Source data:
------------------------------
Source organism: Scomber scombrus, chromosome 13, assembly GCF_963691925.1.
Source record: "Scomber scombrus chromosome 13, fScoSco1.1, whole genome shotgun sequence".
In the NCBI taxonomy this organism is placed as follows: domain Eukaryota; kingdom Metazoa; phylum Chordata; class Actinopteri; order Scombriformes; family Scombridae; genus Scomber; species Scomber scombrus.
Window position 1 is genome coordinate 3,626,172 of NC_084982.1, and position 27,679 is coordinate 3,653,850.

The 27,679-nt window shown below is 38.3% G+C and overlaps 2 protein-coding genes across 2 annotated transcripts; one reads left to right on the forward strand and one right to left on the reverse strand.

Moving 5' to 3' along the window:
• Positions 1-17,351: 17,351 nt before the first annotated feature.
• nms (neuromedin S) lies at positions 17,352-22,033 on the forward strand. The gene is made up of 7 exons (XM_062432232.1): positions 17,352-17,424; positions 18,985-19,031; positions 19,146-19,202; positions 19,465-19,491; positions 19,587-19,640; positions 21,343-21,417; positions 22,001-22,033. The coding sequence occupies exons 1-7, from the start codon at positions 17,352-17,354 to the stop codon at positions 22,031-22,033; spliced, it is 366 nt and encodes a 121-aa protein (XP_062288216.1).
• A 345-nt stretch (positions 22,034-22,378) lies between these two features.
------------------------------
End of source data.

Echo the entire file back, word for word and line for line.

Source organism: Scomber scombrus, chromosome 13, assembly GCF_963691925.1.
Source record: "Scomber scombrus chromosome 13, fScoSco1.1, whole genome shotgun sequence".
In the NCBI taxonomy this organism is placed as follows: domain Eukaryota; kingdom Metazoa; phylum Chordata; class Actinopteri; order Scombriformes; family Scombridae; genus Scomber; species Scomber scombrus.
Window position 1 is genome coordinate 3,626,172 of NC_084982.1, and position 27,679 is coordinate 3,653,850.

The 27,679-nt window shown below is 38.3% G+C and overlaps 2 protein-coding genes across 2 annotated transcripts; one reads left to right on the forward strand and one right to left on the reverse strand.

Moving 5' to 3' along the window:
• Positions 1-17,351: 17,351 nt before the first annotated feature.
• nms (neuromedin S) lies at positions 17,352-22,033 on the forward strand. The gene is made up of 7 exons (XM_062432232.1): positions 17,352-17,424; positions 18,985-19,031; positions 19,146-19,202; positions 19,465-19,491; positions 19,587-19,640; positions 21,343-21,417; positions 22,001-22,033. The coding sequence occupies exons 1-7, from the start codon at positions 17,352-17,354 to the stop codon at positions 22,031-22,033; spliced, it is 366 nt and encodes a 121-aa protein (XP_062288216.1).
• A 345-nt stretch (positions 22,034-22,378) lies between these two features.